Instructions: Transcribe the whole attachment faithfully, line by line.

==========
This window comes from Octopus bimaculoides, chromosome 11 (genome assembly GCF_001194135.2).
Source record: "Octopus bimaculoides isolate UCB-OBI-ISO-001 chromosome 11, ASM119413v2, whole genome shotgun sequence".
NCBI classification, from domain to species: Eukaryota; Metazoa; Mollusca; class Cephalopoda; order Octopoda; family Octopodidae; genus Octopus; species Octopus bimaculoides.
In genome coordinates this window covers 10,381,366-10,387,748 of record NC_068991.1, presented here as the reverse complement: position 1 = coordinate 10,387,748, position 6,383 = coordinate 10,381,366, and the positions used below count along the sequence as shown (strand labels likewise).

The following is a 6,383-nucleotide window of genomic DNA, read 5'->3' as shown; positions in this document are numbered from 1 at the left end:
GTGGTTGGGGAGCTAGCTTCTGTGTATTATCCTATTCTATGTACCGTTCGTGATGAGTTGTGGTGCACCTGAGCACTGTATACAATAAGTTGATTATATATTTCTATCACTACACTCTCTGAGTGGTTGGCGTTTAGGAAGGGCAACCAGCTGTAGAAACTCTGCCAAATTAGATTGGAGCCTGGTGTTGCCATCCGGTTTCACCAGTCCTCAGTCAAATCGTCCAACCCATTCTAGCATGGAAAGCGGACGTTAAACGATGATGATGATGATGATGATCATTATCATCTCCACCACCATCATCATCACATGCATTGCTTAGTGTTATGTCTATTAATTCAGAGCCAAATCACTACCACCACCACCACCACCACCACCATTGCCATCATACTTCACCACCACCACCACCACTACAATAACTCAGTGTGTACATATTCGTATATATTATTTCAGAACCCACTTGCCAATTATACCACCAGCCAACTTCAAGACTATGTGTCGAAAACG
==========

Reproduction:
This window comes from Octopus bimaculoides, chromosome 11 (genome assembly GCF_001194135.2).
Source record: "Octopus bimaculoides isolate UCB-OBI-ISO-001 chromosome 11, ASM119413v2, whole genome shotgun sequence".
NCBI classification, from domain to species: Eukaryota; Metazoa; Mollusca; class Cephalopoda; order Octopoda; family Octopodidae; genus Octopus; species Octopus bimaculoides.
In genome coordinates this window covers 10,381,366-10,387,748 of record NC_068991.1, presented here as the reverse complement: position 1 = coordinate 10,387,748, position 6,383 = coordinate 10,381,366, and the positions used below count along the sequence as shown (strand labels likewise).

The following is a 6,383-nucleotide window of genomic DNA, read 5'->3' as shown; positions in this document are numbered from 1 at the left end:
GTGGTTGGGGAGCTAGCTTCTGTGTATTATCCTATTCTATGTACCGTTCGTGATGAGTTGTGGTGCACCTGAGCACTGTATACAATAAGTTGATTATATATTTCTATCACTACACTCTCTGAGTGGTTGGCGTTTAGGAAGGGCAACCAGCTGTAGAAACTCTGCCAAATTAGATTGGAGCCTGGTGTTGCCATCCGGTTTCACCAGTCCTCAGTCAAATCGTCCAACCCATTCTAGCATGGAAAGCGGACGTTAAACGATGATGATGATGATGATGATCATTATCATCTCCACCACCATCATCATCACATGCATTGCTTAGTGTTATGTCTATTAATTCAGAGCCAAATCACTACCACCACCACCACCACCACCACCATTGCCATCATACTTCACCACCACCACCACCACTACAATAACTCAGTGTGTACATATTCGTATATATTATTTCAGAACCCACTTGCCAATTATACCACCAGCCAACTTCAAGACTATGTGTCGAAAACG